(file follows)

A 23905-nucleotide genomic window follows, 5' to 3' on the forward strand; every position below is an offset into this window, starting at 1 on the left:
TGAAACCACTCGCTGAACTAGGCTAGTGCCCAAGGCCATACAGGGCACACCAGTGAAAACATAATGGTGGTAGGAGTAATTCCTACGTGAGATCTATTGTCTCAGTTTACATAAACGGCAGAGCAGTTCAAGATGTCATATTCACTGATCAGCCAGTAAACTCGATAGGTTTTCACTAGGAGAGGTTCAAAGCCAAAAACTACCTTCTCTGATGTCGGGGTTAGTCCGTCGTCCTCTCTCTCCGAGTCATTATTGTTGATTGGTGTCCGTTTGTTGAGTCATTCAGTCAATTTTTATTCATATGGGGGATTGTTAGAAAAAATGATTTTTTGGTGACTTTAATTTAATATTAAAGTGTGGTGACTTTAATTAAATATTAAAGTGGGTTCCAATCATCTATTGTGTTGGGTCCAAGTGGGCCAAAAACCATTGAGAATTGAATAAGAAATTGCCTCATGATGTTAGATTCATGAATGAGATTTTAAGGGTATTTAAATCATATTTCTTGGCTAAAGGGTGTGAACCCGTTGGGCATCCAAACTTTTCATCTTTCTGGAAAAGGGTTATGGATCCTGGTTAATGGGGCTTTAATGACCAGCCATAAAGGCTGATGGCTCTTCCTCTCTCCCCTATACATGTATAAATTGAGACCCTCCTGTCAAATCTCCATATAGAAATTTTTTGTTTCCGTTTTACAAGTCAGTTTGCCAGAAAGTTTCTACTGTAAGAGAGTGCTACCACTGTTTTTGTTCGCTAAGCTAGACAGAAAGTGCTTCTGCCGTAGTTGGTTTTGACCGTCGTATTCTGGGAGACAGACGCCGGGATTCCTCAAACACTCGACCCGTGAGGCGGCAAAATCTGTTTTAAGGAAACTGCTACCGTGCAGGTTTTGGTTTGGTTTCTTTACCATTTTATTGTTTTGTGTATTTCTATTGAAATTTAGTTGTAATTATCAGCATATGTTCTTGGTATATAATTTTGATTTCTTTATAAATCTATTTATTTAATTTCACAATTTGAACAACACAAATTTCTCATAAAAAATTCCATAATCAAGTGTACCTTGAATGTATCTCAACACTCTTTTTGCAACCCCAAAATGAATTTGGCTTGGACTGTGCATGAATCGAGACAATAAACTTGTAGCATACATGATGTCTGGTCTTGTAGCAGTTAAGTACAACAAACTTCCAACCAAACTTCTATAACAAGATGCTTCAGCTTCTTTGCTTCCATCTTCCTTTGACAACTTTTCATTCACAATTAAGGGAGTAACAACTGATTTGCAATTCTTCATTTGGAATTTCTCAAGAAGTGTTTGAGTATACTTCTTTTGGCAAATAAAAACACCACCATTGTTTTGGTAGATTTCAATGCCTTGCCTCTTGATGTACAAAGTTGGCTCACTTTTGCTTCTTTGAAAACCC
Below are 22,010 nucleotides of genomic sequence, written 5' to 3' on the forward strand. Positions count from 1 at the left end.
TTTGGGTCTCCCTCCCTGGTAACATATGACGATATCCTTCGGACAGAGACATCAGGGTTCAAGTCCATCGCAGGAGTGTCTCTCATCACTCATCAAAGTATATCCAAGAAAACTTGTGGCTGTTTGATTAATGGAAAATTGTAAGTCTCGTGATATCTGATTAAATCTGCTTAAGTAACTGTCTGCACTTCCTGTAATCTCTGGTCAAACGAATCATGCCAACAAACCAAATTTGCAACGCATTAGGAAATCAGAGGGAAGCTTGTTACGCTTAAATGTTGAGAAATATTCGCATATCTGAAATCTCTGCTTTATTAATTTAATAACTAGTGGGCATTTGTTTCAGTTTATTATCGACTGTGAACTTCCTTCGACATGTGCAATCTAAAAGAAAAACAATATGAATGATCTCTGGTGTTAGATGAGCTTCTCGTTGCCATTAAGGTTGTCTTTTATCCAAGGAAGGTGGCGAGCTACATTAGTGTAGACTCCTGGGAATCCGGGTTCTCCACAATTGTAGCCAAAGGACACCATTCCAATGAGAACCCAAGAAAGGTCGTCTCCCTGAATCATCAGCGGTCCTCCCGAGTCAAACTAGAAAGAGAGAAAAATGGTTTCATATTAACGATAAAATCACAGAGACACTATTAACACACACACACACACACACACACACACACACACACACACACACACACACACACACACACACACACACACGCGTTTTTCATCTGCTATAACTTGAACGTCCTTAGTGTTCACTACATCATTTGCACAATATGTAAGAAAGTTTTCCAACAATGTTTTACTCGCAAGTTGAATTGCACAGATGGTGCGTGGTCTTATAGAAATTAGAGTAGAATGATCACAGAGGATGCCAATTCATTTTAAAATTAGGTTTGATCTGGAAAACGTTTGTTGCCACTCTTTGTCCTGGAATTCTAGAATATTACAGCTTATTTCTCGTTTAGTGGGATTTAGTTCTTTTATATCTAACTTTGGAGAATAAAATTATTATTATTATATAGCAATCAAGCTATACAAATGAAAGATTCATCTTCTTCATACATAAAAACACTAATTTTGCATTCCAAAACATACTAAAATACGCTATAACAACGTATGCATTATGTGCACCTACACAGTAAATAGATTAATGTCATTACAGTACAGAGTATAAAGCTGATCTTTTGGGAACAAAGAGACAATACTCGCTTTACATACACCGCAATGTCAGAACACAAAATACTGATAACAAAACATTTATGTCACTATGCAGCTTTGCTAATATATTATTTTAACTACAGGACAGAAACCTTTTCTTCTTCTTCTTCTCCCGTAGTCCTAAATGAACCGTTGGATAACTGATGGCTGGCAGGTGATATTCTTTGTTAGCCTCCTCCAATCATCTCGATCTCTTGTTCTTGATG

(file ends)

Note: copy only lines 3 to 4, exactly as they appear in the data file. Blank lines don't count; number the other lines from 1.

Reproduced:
Below are 22,010 nucleotides of genomic sequence, written 5' to 3' on the forward strand. Positions count from 1 at the left end.
TTTGGGTCTCCCTCCCTGGTAACATATGACGATATCCTTCGGACAGAGACATCAGGGTTCAAGTCCATCGCAGGAGTGTCTCTCATCACTCATCAAAGTATATCCAAGAAAACTTGTGGCTGTTTGATTAATGGAAAATTGTAAGTCTCGTGATATCTGATTAAATCTGCTTAAGTAACTGTCTGCACTTCCTGTAATCTCTGGTCAAACGAATCATGCCAACAAACCAAATTTGCAACGCATTAGGAAATCAGAGGGAAGCTTGTTACGCTTAAATGTTGAGAAATATTCGCATATCTGAAATCTCTGCTTTATTAATTTAATAACTAGTGGGCATTTGTTTCAGTTTATTATCGACTGTGAACTTCCTTCGACATGTGCAATCTAAAAGAAAAACAATATGAATGATCTCTGGTGTTAGATGAGCTTCTCGTTGCCATTAAGGTTGTCTTTTATCCAAGGAAGGTGGCGAGCTACATTAGTGTAGACTCCTGGGAATCCGGGTTCTCCACAATTGTAGCCAAAGGACACCATTCCAATGAGAACCCAAGAAAGGTCGTCTCCCTGAATCATCAGCGGTCCTCCCGAGTCAAACTAGAAAGAGAGAAAAATGGTTTCATATTAACGATAAAATCACAGAGACACTATTAACACACACACACACACACACACACACACACACACACACACACACACACACACACACACACACACACACACGCGTTTTTCATCTGCTATAACTTGAACGTCCTTAGTGTTCACTACATCATTTGCACAATATGTAAGAAAGTTTTCCAACAATGTTTTACTCGCAAGTTGAATTGCACAGATGGTGCGTGGTCTTATAGAAATTAGAGTAGAATGATCACAGAGGATGCCAATTCATTTTAAAATTAGGTTTGATCTGGAAAACGTTTGTTGCCACTCTTTGTCCTGGAATTCTAGAATATTACAGCTTATTTCTCGTTTAGTGGGATTTAGTTCTTTTATATCTAACTTTGGAGAATAAAATTATTATTATTATATAGCAATCAAGCTATACAAATGAAAGATTCATCTTCTTCATACATAAAAACACTAATTTTGCATTCCAAAACATACTAAAATACGCTATAACAACGTATGCATTATGTGCACCTACACAGTAAATAGATTAATGTCATTACAGTACAGAGTATAAAGCTGATCTTTTGGGAACAAAGAGACAATACTCGCTTTACATACACCGCAATGTCAGAACACAAAATACTGATAACAAAACATTTATGTCACTATGCAGCTTTGCTAATATATTATTTTAACTACAGGACAGAAACCTTTTCTTCTTCTTCTTCTCCCGTAGTCCTAAATGAACCGTTGGATAACTGATGGCTGGCAGGTGATATTCTTTGTTAGCCTCCTCCAATCATCTCGATCTCTTGTTCTTGATG